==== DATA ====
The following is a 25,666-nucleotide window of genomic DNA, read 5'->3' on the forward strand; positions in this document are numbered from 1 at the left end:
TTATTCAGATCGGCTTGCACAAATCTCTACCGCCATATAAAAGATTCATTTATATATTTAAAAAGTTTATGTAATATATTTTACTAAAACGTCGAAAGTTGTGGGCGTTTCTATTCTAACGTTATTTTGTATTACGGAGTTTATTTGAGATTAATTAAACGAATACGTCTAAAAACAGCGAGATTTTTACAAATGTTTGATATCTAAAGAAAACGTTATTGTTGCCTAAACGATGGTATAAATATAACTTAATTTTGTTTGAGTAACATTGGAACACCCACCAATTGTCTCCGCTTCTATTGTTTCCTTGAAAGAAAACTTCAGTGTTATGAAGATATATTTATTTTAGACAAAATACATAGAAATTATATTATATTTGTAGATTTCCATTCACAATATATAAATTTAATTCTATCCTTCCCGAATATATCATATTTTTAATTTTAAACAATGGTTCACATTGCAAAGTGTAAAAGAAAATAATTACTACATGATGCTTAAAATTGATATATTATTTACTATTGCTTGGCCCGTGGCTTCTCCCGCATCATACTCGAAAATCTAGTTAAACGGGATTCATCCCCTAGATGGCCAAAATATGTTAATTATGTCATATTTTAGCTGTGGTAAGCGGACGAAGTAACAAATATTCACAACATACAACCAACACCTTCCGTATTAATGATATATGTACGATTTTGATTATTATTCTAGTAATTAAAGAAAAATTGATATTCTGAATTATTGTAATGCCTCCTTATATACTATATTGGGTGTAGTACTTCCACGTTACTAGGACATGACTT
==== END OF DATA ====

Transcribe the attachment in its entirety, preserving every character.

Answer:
The following is a 25,666-nucleotide window of genomic DNA, read 5'->3' on the forward strand; positions in this document are numbered from 1 at the left end:
TTATTCAGATCGGCTTGCACAAATCTCTACCGCCATATAAAAGATTCATTTATATATTTAAAAAGTTTATGTAATATATTTTACTAAAACGTCGAAAGTTGTGGGCGTTTCTATTCTAACGTTATTTTGTATTACGGAGTTTATTTGAGATTAATTAAACGAATACGTCTAAAAACAGCGAGATTTTTACAAATGTTTGATATCTAAAGAAAACGTTATTGTTGCCTAAACGATGGTATAAATATAACTTAATTTTGTTTGAGTAACATTGGAACACCCACCAATTGTCTCCGCTTCTATTGTTTCCTTGAAAGAAAACTTCAGTGTTATGAAGATATATTTATTTTAGACAAAATACATAGAAATTATATTATATTTGTAGATTTCCATTCACAATATATAAATTTAATTCTATCCTTCCCGAATATATCATATTTTTAATTTTAAACAATGGTTCACATTGCAAAGTGTAAAAGAAAATAATTACTACATGATGCTTAAAATTGATATATTATTTACTATTGCTTGGCCCGTGGCTTCTCCCGCATCATACTCGAAAATCTAGTTAAACGGGATTCATCCCCTAGATGGCCAAAATATGTTAATTATGTCATATTTTAGCTGTGGTAAGCGGACGAAGTAACAAATATTCACAACATACAACCAACACCTTCCGTATTAATGATATATGTACGATTTTGATTATTATTCTAGTAATTAAAGAAAAATTGATATTCTGAATTATTGTAATGCCTCCTTATATACTATATTGGGTGTAGTACTTCCACGTTACTAGGACATGACTT